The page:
Have you admitted that you need to be more mindful, but are struggling to incorporate this awareness into your routine? I have been on the journey of mindful living for years. I still experience times when I struggle to practice. 

What happens to me when I fall off the mindful living wagon? Several things, in no particular order:

  • the “grumpies” return and I become easily irritated
  • I notice apprehension about the future
  • I fill my “downtime” with mindless activity (social media scrolling, hours of phone games, etc)
  • multitasking becomes the norm
  • I forget what I was doing or where I put something

Once I start noticing these symptoms of mindless living, I gently remind myself of these three mindfulness strategies.

Returning to the Breath

Almost every second of the day, we are connected to a built-in mindfulness opportunity – our breath. How often do you take your ability to breathe for granted? I know most of the time my breath happens subconsciously. 

You can return to your breath for a mindful moment at any time. There are literally thousands of opportunities each day to practice mindful breathing. All you have to do is shift your awareness. 

Try this right now:

  1. Inhale through your nose to the count of 5. Do it slowly, with control.
  2. At the top of your inhale, pause to the count of 3.
  3. Slowly, exhale through your mouth to the count of 5. 
  4. Repeat these steps deliberately, with control, focus, and ease. 
  5. When you notice your mind wandering (thinking of something other than your breathing) gently nudge thoughts back to your breath.
  6. Continue this focused breathing for 1 minute.

The wonderful thing is that once you master 1 minute of mindful breathing, you can easily repeat the practice, whether it’s for a short or sustained period. 

One Mindful Activity

Most of us don’t remember what we were like as a child, learning to do basic activities, but we have probably witnessed other children practicing eating, walking, or completing a task. Bringing yourself back to this elementary mindset can help you to approach everyday tasks with mindfulness. Think of the concentration it takes a child to tie their shoe or brush their teeth. Allow yourself to explore these and other simple tasks with presence. Find an activity you can practice regularly with mindfulness. Build it into your daily routine.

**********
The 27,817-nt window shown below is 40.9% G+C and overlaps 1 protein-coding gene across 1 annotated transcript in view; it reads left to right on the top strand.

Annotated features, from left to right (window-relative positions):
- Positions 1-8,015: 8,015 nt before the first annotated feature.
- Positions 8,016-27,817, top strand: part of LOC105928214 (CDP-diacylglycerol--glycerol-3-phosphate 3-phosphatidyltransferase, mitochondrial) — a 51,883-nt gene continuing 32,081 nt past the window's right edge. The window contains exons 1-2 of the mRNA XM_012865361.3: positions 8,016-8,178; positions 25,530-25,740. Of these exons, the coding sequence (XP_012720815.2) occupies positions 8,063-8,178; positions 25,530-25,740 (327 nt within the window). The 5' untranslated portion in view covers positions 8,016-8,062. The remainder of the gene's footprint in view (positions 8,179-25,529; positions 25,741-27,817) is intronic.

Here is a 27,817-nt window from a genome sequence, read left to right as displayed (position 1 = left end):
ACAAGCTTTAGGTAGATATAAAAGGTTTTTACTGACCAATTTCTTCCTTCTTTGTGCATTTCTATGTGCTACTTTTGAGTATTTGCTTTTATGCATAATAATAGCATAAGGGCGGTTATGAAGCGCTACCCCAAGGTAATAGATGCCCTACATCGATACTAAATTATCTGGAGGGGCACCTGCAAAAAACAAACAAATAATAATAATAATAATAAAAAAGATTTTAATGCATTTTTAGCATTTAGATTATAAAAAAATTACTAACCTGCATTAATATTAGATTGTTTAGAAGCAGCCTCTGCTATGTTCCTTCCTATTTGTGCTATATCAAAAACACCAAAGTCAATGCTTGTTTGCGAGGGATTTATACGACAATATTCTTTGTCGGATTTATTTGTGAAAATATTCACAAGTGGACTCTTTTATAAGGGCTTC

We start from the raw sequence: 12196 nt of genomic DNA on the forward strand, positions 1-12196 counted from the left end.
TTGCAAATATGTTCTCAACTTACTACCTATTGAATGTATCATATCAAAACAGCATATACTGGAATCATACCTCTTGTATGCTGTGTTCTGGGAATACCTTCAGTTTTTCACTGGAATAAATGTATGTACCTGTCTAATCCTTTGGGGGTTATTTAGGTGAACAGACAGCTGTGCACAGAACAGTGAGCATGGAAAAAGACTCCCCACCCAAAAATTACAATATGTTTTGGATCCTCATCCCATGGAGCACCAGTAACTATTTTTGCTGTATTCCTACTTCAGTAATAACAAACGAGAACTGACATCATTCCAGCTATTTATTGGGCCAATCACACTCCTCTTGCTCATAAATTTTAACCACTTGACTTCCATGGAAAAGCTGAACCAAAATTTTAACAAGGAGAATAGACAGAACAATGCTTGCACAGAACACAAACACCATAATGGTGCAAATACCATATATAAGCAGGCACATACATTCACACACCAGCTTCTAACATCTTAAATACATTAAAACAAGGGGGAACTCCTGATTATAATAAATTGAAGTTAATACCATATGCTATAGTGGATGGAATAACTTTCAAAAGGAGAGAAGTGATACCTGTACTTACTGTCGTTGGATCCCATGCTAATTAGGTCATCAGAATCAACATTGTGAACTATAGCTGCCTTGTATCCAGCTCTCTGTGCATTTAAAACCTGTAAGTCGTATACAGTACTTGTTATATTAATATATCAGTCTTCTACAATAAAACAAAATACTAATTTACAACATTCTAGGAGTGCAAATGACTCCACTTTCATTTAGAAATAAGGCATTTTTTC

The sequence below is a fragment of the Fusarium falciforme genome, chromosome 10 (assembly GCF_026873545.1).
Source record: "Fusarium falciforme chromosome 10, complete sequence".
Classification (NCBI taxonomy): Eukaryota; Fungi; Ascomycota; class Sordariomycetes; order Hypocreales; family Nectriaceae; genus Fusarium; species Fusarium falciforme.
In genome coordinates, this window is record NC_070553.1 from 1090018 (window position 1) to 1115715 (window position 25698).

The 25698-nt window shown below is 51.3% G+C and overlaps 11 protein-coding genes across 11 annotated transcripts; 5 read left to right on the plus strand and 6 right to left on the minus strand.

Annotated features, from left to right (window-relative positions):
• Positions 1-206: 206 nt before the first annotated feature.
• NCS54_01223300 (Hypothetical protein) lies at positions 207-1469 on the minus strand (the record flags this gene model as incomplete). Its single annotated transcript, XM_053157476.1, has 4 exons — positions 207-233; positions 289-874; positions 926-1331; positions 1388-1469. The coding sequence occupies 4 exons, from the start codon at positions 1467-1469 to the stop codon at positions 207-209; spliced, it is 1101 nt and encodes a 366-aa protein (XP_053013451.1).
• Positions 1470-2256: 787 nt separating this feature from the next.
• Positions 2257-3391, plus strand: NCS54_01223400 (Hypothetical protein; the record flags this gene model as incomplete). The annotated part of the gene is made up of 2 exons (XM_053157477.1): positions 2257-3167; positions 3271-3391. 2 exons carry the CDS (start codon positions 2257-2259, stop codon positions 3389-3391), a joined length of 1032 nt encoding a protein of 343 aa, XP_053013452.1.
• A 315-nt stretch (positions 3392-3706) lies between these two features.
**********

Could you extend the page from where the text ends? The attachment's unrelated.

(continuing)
My activity is washing my hair. Even though I am usually rushing in the shower to get ready for the day, I have committed to washing my hair mindfully. Everytime I start the task, I become present. The first thing I do is bring my awareness to my hands. I notice how I am moving them to get shampoo, cradle it in my hand, lift it to my hair, and massage my hair. The steps don’t necessarily take me longer, but I am present with each action. 

When I first started this practice, I had to think in my mind what I was doing. “I am pumping the shampoo bottle and I see the shampoo coming out. Now I’m holding the shampoo and bringing it to my head. I can feel the soap suds forming. I can smell the fragrance…” When other thoughts came in about what was coming up that day, I sometimes had to say aloud, “I’m washing my hair right now,” and was able to return to the moment. 

What is one activity you can designate as your mindful activity for the day? 

Mindful Scheduling

A common denominator of mindless living, for me, is a packed schedule. The more full my days get, the less I am able to be present. I also find that I get less done. Isn’t that ironic?

I don’t always have the option to drop something from my schedule, but I do have the choice to make plans mindfully. So, when I start feeling like things are getting hectic, I pause to assess the calendar situation. 

Here are some things to take into consideration when practicing mindful scheduling:

  1. Is this activity absolutely necessary?
  2. What am I looking forward to during this schedule block? How can I adjust to add in something I will enjoy? 
  3. Does my schedule allow attention to my mind, body, soul?
  4. How am I attending to my basic needs: nutrition, sleep, connection? 
  5. Are there any activities that are unhealthy?

Taking a step back and reflecting on these questions helps illuminate where I need to make changes. 

Stop, Observe, Return

No matter how you choose to incorporate mindfulness into your life, you will always be repeating these actions: stop, observe, return. To begin a mindful practice, you must stop and become present. Then, you observe and practice mindfulness in the moment. Inevitably, you’ll be distracted; that is the point you return to the moment by stopping the distraction. 

Returning to your breath, practicing one mindful activity regularly, and mindfully scheduling will all help you to incorporate mindfulness into your busy life. 
If you are interested in learning in greater depth about mindfulness practices, check out my Mindfulness in a Busy Life mini-retreat!